Let be the Torus. A function can be described by it’s Fourier series. We can, more generally, consider any Borel complex measure . The Fourier coefficients then look like , where, as usual, denotes the character of associated with . The sequence is called the Fourier transform of . It is not hard to see that if and only if it’s Fourier transform vanishes. In other words, the Fourier transform of a measure describes it. We can actually think of the Fourier transform as being a change of variables. Quite often one has to deal with a measure described by its Fourier transform, so it is important to be able to deduce some properties of the measure by looking only at the Fourier transform. One important property of a measure is being positive (and in particular real). This can be defined as for all Borel set . The Herglotz theorem asserts that is positive if and only if it’s Fourier transform is positive definite:
Definition 1 (Positive Definite Sequence) A sequence of complex numbers is positive definite if for any finite sequence of complex numbers we have
It is not hard to see that a sequence is positive definite if and only if the Toeplitz matrix is positive semi-definite por all (in the sense that all eigenvalues are non-negative).
Using the idea that the Fourier transform is a change of variables, and furthermore that it is unitary, a measure is positive (meaning it’s positive definite on the “space” basis) if and only if when composed by the unitary Fourier transform it is still positive definite (in the “frequency” basis).
It is easy to see that the Fourier transform of a positive measure must be a positive definite function: Let be a positive measure and be any finite sequence of complex numbers. Then
Theorem 2 (Herglotz) Let be a measure on . Then is positive if and only if is a positive definite sequence.
This is quite good but we still need a way to recognize positive definite sequences, or to create them in an easy way. The Polya criterion makes exactly this:
Theorem 3 (Polya criterion) Let be non-negative, non-increasing and convex (meaning that if then the point is bellow the line uniting and , or in other words, ).
Then the sequence is positive definite.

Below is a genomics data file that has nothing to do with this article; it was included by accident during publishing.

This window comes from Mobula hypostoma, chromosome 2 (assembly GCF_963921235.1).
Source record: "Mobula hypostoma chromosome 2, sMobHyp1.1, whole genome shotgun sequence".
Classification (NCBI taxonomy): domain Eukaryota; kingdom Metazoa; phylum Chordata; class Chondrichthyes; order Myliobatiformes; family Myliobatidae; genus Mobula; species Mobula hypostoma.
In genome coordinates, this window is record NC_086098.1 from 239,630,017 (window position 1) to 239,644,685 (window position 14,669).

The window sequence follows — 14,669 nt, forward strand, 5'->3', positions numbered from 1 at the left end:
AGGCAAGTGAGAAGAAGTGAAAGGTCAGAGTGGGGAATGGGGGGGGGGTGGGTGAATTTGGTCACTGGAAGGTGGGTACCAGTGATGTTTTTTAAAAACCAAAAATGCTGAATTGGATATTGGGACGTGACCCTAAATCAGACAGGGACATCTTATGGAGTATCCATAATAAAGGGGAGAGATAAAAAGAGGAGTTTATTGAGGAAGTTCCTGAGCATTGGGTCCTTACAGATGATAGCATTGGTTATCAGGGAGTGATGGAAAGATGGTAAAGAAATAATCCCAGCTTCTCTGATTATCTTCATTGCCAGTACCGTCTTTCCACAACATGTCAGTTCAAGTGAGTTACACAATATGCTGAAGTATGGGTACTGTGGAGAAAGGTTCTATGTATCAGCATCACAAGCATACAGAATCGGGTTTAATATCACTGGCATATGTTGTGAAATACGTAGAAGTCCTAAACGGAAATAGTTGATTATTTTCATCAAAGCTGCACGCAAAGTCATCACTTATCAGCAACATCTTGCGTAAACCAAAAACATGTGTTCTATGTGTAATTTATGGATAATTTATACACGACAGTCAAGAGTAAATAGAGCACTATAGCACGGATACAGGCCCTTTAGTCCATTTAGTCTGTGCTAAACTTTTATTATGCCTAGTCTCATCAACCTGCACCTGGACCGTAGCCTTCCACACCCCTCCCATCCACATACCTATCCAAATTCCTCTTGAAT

This theorem is apparently well known in probability, but I only very recently came across it. In probability it is stated for probability measures on , but it can be easily adapted to this scenario. To see a proof for the probability case see this paper by Zoltán. It is also to note that not all positive definite sequences fall in the Polya family (as are called the sequences satisfying the criterion).
2. Proof of the Polya Criterion
To prove the theorem we first introduce the Fejér kernel, , the second equality can be obtained multiplying by and rearranging the geometric series thus obtained. We see that is a positive function, and so the measure that has as density is a positive measure. Thus the Fourier transform, must be a positive definite function, by Herglotz theorem. Since the characters are orthogonal, the Fourier transform of is if and otherwise. We note that is in the Polya family. To add some geometric intuition, note that the graph of the sequence is an isosceles triangle with a vertex at and the other two at and .
Now let be a sequence in the Polya family. Assume first that for some (and so for all ). Then we claim that we can write as a positive linear combination of the Fourier transform of Fejér kernels (positive means with positive coefficients). We first try to get some geometric feeling for why this is so: what we claim is that can be obtained as the sum of the triangles (for some positive ).
We prove the claim by induction on . If , then is just positive at and so . For we note that is still in the Polya family and so, by induction hypothesis, is a positive linear combination of Fourier transforms of Fejér kernels, and thus so is .
Now let be an arbitrary sequence in the Polya family and let . Since the measure (this measure gives measure to any set containing and measure to any other set) is positive and is the constant sequence equal to , we just have to prove that is positive definite, or in other words, we can assume that .
Thus for any natural number there is a sequence in the Polya family such that for and for some (we just define . This will eventually reach unless perhaps when , but since is convex, if this happens then is constant from that point on. Since the limit must be we get that is already ). Since the definition of positive definite sequence is local (in the sense that it only uses the sequence over finite sets of indices) we are now done, more explicitly, let be a finite sequence of complex numbers, and let be as just defined. We have that is positive definite by the previous case, so
and thus is positive definite as well.